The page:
Featured in this article:
  • Australian gambling regulators find network ads breach rules
  • Gambling content shown during Olympics and NRL Grand Final
  • Networks in Australia cannot show gambling commercials between 5 AM and 8:30 PM

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Australian casino advertising regulations are strict

Two Australian TV networks have been punished and given warnings about their future conduct after breaching gambling advertising rules Down Under.

Seven and Nine Network have both been rapped for airing casino content at times when they shouldn’t.

The decision by the Australian Communications and Media Authority (ACMA) to penalise the networks, rather than the casinos, is an important distinction that could well be tested at later dates if similar breaches of the rules are found.

In two separate investigations it was discovered that the broadcasters had showcased casino advertising content outside of the permitted time slots.

“These rules exist to address community concerns about excessive exposure to betting promotions. Both Seven and Nine are well aware that they have to keep these ads to certain times,” said Nerida O’Loughlin, the ACMA Chair.

Australia gambling commercial Olympics

49 Australian gambling commercials were broadcast during the Olympics

What Happened?

Both Seven and Nine Network were found to have breached gambling advertising regulations on their networks. One investigation found Seven to have aired 49 betting promotions during its 2021 Olympic coverage in Brisbane, Perth, Adelaide, Sydney and Melbourne. Seven was also found to have made gambling ads visible to viewers a live stream.

Meanwhile, Nine Network broadcast a gambling commercial during the half-time pause of their coverage of the National Rugby League Grand Final on October 3 last year.

Both incidents were conferred breaches of the ACMA regulations. Broadcasters cannot show gambling commercials during coverage of live sporting evenings between 5 AM and 8:30 PM. Gambling ads are permitted after this time, but are restricted to specific ad breaks.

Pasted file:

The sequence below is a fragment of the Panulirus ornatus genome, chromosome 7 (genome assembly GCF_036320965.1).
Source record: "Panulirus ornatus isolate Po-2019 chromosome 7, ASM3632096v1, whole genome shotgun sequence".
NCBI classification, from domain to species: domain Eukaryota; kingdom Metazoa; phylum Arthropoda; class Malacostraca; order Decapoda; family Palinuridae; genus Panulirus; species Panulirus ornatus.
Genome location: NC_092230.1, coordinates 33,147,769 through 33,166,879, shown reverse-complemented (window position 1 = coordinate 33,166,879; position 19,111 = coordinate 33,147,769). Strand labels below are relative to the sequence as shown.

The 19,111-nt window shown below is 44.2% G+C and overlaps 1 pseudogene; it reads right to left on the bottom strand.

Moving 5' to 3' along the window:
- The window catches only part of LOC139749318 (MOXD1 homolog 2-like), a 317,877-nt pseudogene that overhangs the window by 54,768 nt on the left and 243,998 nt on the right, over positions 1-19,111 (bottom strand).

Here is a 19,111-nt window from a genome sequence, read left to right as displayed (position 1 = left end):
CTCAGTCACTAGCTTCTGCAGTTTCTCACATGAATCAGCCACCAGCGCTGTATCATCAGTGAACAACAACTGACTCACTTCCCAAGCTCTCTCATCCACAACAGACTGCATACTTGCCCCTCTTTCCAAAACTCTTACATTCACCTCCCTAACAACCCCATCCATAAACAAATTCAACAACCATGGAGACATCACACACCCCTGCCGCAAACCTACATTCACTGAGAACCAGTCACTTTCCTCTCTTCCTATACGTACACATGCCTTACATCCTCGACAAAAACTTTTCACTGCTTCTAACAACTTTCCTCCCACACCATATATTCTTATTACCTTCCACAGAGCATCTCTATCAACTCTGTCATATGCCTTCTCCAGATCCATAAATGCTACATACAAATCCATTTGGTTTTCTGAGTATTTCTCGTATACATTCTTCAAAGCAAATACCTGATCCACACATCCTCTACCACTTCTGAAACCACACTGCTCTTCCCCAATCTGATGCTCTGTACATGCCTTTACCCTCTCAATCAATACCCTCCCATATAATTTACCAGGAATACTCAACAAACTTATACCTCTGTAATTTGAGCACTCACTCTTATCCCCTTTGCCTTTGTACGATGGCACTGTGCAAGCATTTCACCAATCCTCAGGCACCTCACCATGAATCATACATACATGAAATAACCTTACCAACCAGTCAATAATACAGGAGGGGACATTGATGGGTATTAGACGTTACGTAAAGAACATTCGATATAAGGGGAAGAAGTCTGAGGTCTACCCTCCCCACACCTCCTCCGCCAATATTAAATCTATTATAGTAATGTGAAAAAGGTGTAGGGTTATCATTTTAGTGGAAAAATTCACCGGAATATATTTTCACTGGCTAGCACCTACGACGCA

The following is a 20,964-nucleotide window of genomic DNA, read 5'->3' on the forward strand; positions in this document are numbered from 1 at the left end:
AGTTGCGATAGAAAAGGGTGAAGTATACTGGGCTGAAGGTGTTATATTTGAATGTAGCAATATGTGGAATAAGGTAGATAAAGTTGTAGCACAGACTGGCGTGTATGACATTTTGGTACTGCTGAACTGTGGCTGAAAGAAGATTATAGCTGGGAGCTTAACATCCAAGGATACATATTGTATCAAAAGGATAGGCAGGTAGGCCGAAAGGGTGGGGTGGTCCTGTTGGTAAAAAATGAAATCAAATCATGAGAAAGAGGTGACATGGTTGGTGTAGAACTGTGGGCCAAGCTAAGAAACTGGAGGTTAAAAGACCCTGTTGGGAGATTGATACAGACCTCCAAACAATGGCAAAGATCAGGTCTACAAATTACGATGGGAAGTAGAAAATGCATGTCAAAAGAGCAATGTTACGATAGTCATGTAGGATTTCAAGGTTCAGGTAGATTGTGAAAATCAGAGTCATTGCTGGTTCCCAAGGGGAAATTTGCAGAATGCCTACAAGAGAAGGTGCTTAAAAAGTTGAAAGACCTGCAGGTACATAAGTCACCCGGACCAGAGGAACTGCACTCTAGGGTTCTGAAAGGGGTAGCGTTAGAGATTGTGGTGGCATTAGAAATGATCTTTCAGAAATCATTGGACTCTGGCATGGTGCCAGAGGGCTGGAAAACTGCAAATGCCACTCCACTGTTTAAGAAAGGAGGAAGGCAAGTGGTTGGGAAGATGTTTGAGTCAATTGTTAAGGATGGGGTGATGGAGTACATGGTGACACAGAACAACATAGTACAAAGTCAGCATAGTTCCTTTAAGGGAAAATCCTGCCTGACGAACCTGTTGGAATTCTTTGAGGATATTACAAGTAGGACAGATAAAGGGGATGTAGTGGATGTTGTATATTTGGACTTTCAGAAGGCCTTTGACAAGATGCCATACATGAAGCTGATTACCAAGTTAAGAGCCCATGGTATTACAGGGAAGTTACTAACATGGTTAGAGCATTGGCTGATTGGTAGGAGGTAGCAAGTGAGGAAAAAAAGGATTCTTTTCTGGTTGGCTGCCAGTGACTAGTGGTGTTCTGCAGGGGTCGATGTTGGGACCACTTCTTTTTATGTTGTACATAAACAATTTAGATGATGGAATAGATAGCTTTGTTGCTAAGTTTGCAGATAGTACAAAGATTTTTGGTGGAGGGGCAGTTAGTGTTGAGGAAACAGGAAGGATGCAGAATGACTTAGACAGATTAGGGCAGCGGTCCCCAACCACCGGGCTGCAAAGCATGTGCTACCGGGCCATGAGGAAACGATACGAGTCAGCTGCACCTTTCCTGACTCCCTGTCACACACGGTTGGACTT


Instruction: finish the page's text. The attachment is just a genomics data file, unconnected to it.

“Many families enjoy watching sport as a shared activity and parents worry that children exposed to these ads may normalise betting as a part of sport,” added O’Loughlin.

“It is disappointing that both networks have failed to meet their responsibilities on such high-profile sporting events.”

Punishment For Breaches

Both Seven and Nine Network have been punished for their breaches of the rules, but have avoided fines. The two networks have agreed to enter into a court-enforceable cooperation with the ACMA to implement systems to avoid breaking the rules again. Staff will be retrained to understand the rules around scheduling advertising commercials during sports programs. Both networks must also track complaints that are put to them from viewers.

It is just the latest in a string of legal issues that has befallen Australia in recent months in regards sports betting and online gambling. A number of high-profile Australian casinos – including Crown and Star Sydney – have been rapped for money launching breaches and told to improve or face losing their licenses.

Unibet was found to be in breach of the advertising Code of Ethics for a commercial that said “Cashing Out is for Pussies”. Unibet was also fined $26,500 last year for breaching promotional rules.

And casinos are being warned that there is a crackdown on junkets that seek to exploit high-spending groups of players from Asia.

Joseph Ellison

Joseph is a dedicated journalist and horse racing fanatic who has been writing about sports and casinos for over a decade. He has worked with some of the UK's top bookmakers and provides Premier League soccer tips on a regular basis. You'll likely find him watching horse racing or rugby when he isn't writing about sport.

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